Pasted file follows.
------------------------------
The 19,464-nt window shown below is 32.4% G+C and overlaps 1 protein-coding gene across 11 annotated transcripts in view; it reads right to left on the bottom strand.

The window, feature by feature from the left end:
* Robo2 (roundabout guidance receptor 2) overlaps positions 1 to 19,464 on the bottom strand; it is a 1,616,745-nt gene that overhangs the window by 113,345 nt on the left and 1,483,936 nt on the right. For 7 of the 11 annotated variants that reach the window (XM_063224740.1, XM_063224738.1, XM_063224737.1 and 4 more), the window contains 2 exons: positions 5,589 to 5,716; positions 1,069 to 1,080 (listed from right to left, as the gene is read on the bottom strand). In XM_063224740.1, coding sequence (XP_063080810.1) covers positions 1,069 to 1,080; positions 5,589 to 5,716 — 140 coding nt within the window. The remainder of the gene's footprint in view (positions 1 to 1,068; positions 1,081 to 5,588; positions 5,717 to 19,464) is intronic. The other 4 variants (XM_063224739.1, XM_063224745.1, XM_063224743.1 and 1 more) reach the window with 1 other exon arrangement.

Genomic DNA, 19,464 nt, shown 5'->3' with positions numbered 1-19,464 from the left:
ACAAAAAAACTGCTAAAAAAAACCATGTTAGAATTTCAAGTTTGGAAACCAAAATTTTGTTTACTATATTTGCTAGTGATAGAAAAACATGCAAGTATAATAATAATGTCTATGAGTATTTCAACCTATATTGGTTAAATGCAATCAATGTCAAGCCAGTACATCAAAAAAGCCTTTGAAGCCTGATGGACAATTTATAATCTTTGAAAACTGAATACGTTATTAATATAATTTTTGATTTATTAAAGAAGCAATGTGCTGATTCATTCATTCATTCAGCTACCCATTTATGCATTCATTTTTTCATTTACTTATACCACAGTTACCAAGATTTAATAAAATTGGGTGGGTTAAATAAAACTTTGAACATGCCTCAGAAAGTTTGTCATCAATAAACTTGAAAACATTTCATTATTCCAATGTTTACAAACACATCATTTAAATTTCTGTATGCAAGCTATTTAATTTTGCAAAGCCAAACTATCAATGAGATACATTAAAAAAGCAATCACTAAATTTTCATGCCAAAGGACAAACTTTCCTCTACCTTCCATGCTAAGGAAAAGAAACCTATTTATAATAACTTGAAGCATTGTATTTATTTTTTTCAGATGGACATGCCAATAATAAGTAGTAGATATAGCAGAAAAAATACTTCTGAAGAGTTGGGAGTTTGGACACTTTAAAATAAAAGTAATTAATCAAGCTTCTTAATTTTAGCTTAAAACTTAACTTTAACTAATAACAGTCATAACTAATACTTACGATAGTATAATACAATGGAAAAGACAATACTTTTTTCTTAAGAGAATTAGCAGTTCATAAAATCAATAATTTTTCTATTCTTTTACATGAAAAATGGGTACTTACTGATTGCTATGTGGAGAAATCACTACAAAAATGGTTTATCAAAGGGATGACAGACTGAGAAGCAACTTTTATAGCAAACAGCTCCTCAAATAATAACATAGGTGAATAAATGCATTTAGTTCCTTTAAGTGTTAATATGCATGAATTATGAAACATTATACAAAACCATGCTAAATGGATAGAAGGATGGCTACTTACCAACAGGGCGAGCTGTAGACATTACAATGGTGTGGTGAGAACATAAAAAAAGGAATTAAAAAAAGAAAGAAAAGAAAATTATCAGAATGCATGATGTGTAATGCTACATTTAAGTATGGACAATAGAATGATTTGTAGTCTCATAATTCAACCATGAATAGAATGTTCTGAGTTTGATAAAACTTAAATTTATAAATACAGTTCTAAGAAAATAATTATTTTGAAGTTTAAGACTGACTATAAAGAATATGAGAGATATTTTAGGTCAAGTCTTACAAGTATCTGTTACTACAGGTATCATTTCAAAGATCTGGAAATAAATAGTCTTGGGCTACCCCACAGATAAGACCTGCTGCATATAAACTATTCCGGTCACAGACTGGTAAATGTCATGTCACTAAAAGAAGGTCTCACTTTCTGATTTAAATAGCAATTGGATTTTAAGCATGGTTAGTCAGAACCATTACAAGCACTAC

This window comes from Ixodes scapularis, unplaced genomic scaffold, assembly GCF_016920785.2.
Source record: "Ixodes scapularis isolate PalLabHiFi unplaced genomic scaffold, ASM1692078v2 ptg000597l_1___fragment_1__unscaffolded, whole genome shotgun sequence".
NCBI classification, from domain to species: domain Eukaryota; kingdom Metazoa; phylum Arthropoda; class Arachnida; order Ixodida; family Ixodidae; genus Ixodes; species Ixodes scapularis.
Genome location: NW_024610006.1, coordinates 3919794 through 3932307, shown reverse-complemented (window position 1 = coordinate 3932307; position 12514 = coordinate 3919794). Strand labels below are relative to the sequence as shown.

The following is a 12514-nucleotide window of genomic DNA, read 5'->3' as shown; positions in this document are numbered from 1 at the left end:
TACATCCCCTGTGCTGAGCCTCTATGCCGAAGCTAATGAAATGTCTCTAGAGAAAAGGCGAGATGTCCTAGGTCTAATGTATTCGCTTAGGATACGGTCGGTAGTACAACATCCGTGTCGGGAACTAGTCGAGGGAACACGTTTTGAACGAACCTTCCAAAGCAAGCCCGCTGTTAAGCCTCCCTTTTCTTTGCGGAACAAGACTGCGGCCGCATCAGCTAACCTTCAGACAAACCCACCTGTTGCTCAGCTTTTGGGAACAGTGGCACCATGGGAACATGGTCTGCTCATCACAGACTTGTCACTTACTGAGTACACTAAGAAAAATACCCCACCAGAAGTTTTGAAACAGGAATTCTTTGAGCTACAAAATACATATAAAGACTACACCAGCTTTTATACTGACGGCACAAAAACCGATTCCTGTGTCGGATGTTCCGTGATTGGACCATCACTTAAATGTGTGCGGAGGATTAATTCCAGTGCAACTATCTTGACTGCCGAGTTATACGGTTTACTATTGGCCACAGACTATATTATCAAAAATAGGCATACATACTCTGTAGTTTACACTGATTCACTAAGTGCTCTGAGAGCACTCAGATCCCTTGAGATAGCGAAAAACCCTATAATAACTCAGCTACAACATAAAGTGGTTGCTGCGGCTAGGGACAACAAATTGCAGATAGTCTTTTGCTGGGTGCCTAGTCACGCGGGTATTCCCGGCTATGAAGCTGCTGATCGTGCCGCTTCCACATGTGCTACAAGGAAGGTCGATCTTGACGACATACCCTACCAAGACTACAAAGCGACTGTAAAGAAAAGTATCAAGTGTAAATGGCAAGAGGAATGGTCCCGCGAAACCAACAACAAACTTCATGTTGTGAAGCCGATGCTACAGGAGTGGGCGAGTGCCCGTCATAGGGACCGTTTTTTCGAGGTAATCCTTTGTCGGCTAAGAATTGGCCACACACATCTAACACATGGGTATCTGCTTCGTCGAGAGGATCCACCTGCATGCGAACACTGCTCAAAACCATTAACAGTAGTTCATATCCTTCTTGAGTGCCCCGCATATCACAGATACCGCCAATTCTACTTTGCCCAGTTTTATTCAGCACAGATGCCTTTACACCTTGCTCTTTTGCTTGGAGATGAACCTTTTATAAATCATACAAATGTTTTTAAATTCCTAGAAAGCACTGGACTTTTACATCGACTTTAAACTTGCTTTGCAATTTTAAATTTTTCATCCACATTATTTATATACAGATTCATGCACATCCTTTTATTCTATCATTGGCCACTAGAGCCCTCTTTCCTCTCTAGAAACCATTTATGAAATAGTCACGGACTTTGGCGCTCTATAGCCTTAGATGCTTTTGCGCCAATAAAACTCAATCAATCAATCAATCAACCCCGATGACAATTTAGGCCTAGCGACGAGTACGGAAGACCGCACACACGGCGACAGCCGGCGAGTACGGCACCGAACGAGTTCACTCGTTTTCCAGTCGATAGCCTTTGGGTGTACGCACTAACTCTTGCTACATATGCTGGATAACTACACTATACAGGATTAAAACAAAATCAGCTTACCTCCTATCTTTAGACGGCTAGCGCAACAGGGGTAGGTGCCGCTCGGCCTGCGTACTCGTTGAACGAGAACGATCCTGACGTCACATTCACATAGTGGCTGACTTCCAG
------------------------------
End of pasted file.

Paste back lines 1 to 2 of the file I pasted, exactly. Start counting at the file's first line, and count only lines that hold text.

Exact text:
The 19,464-nt window shown below is 32.4% G+C and overlaps 1 protein-coding gene across 11 annotated transcripts in view; it reads right to left on the bottom strand.

The window, feature by feature from the left end: